The work of translation is partly responsible for the migration of the locus of Christian activity from Europe into what is described as the ‘Global South’ during the past several decades. Whereas scholarship has often concentrated on critical accounts of imperialism in mission, Philip Jenkins points out that recent work has clarified the extraordinary efforts of missionaries in Africa and Latin America to contextualize the Bible in their translations, attending to metaphors that made sense locally, and removing other possible linguistic barriers to understanding: ‘However unconsciously, translation transforms Jesus and his followers into Africans for African hearers, makes them Chinese for a Chinese audience.’[vii]
While the Bible more readily comes under criticism in Western and North-American academies and even churches (i.e. it is Sparring Partner), in the Global South a fair generalization would be that the Bible already resonates with a dominant worldview: supernaturalism.[viii] The new Christian churches of Africa, for example, which have grown from 10 million members to 350 million in just one century,[ix] are completely comfortable with the Bible’s miracles, healings, visions and prophecies. Bible teaching clarifies an existing worldview rather than threatening or overwhelming it. ‘For better or worse,’ writes Jenkins, ‘the dominant churches of the future could have much in common with those of medieval or early modern European times.’ (p8)
Many in the late Christian world of the European West might say that this is definitely for the worse, and that the African church will have to go through a modernizing experience, during which a more scientific and rational worldview will triumph and superstitions be left behind. Although something like this might occur, it is highly presumptuous to suggest that the African churches will simply follow the path of modern Europe towards marginalizing the Christian faith. In fact, many would avoid such a path on the grounds of the failures of modernity to provide significant intellectual and social solutions for Europe in the 20th and now 21st Centuries.
Furthermore, the West has moved through the modern phase into postmodernity, which once again opens up the questions of faith, interpretation and worldview to new examination. Discussing the authority of the Bible in a postmodern context, theologian Richard Bauckham establishes the unique nature of the biblical metanarrative as yet unfinished: ‘We are ourselves writing the current chapter of the story, and for that purpose the overall biblical metanarrative functions authoritatively by setting the direction of the plot for us to follow.’[x]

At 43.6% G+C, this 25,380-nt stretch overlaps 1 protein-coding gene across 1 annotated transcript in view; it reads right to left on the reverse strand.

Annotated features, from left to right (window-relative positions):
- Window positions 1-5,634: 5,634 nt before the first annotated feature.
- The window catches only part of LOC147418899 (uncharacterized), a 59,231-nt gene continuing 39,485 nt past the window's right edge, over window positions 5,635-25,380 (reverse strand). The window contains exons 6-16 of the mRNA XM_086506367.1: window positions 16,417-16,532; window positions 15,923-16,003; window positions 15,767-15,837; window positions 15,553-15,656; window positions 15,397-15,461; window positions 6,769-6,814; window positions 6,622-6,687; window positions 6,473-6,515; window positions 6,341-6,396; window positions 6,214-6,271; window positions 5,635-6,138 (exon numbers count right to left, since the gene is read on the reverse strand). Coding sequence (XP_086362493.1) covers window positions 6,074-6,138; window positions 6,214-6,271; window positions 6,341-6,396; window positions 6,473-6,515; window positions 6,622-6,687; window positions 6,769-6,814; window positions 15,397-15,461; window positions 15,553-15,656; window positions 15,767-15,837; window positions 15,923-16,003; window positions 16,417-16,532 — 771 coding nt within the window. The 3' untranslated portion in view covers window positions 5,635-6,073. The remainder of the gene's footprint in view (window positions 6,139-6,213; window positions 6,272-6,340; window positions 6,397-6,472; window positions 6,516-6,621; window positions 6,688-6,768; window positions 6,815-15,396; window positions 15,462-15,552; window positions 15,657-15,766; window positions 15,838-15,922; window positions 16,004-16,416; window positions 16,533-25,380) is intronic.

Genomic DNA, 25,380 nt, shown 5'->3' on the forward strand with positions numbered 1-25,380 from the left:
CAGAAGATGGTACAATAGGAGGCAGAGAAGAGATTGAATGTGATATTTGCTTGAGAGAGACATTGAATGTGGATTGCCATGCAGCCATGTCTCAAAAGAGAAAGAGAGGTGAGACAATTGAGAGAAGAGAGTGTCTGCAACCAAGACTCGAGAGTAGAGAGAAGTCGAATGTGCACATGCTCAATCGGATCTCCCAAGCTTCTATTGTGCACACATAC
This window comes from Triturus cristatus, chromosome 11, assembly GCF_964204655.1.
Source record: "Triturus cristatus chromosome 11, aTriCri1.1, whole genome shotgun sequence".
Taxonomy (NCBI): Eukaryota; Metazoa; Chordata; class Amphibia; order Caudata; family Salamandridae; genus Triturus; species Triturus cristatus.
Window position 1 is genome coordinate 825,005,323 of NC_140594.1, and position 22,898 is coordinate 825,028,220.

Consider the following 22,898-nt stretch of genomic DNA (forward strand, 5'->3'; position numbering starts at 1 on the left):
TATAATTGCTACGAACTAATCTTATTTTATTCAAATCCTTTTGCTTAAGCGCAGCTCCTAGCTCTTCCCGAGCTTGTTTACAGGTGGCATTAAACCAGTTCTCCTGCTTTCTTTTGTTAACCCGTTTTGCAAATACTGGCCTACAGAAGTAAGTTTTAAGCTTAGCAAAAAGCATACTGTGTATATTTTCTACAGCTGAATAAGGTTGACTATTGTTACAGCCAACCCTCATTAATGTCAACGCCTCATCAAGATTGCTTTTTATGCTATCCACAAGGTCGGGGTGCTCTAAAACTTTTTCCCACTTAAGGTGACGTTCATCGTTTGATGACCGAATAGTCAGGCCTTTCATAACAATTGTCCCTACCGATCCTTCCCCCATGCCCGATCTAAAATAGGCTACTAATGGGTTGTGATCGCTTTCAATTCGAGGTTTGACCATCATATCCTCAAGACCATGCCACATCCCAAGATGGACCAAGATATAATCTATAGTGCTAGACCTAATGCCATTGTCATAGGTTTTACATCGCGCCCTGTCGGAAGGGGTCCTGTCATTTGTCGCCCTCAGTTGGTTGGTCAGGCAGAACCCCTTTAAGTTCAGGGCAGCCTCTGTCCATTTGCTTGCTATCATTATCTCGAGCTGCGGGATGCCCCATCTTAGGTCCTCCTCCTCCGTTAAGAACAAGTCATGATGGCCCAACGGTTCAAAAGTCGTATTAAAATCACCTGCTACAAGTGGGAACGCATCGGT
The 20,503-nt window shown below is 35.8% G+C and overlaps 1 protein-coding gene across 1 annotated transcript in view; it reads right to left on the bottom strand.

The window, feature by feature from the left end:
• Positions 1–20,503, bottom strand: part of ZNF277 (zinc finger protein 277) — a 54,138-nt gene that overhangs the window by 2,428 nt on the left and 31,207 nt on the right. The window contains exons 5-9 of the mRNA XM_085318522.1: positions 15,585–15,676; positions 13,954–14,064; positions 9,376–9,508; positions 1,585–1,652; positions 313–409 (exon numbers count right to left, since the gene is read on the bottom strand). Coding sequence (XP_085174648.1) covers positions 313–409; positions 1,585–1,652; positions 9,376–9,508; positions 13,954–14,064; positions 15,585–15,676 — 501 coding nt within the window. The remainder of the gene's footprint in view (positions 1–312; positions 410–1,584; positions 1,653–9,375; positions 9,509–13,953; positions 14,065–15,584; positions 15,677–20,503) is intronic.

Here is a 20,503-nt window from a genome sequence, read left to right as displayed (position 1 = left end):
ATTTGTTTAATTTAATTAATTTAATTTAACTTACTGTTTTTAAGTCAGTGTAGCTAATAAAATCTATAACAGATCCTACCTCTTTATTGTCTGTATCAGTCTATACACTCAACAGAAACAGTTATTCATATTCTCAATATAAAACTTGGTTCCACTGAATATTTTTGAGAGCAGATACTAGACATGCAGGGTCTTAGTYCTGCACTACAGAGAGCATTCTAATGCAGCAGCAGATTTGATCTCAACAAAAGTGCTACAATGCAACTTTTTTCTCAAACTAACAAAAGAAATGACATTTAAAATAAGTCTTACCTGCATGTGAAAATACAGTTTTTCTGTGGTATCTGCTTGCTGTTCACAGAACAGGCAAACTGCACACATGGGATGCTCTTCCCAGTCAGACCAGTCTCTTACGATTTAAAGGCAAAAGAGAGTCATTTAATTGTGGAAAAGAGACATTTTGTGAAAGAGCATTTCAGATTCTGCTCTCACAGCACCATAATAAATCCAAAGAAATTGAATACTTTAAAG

Such an understanding of biblical authority makes room for the unexpected, remarkable growth of the Christian church in places like Nigeria, China and Central America, where the ‘coaching’ of Scripture is shaping churches and societies in new ways, not immediately recognizable to those who equated the European Christian tradition with the Christian worldview itself. This is the humble task of theology in relation to the Bible: to keep resisting the notion that the Bible has already ‘coached’ some people, who simply then need to coach others. Rather, theology renews people’s interest in and respect for the Bible. For this reason, John Webster, Professor of Systematic Theology at the University of Aberdeen, can write that those in his line of work should ‘avoid construing dogmatics as a set of improvements upon Scripture’, instead always referring people back to the Scriptures, to the deeper reading of them, and to finding the gospel of Jesus Christ within them: ‘As such, it is a summons to attentiveness, a reminder that, because the use of the Bible is always threatened by domestication, the church has always to begin again with Scripture.’[xi]
Whereas postmodernity opens up Christianity to cultural novelty, it also invites new ways of reading Scripture whilst maintaining a stance of submission to it (in other words, letting the Coach remain the Coach). There has been an enormous increase, especially among evangelicals, in the number of academics who would not only consider Christianity an important focus of their work, but would also say that their own faith-perspectives are of importance to their scholarship. Christian scholarly societies have flourished, as has the role of professed Christians in mainstream academic institutions. The ‘scandal’ of the absent ‘evangelical mind’ so lamented by Professor Mark Noll in 1995 has been addressed with enthusiasm over the ensuing decades.[xii]
As a case study, one area of focus is literary criticism and theory in relation to the Bible. This discipline has been growing steadily since the 1960s, when attention to the literary character of the Bible was reignited in North America and England through the work of Nathan A. Scott Jr, Amos Wilder, Frank Kermode and Stanley Romaine Hopper, among others. Kevin Vanhoozer, now Blanchard Professor of Theology at Wheaton College, Illinois, was a product of the generation in which the literary turn in biblical studies occurred. Starting with his doctoral work on Paul Ricoeur, Vanhoozer has developed a sophisticated understanding of the process of communication between God, human author, text and human reader/hearer. His most recent major work employs dramatic theory to understand the way doctrine operates in the church and the world, a move in his words from ‘theory to theater’.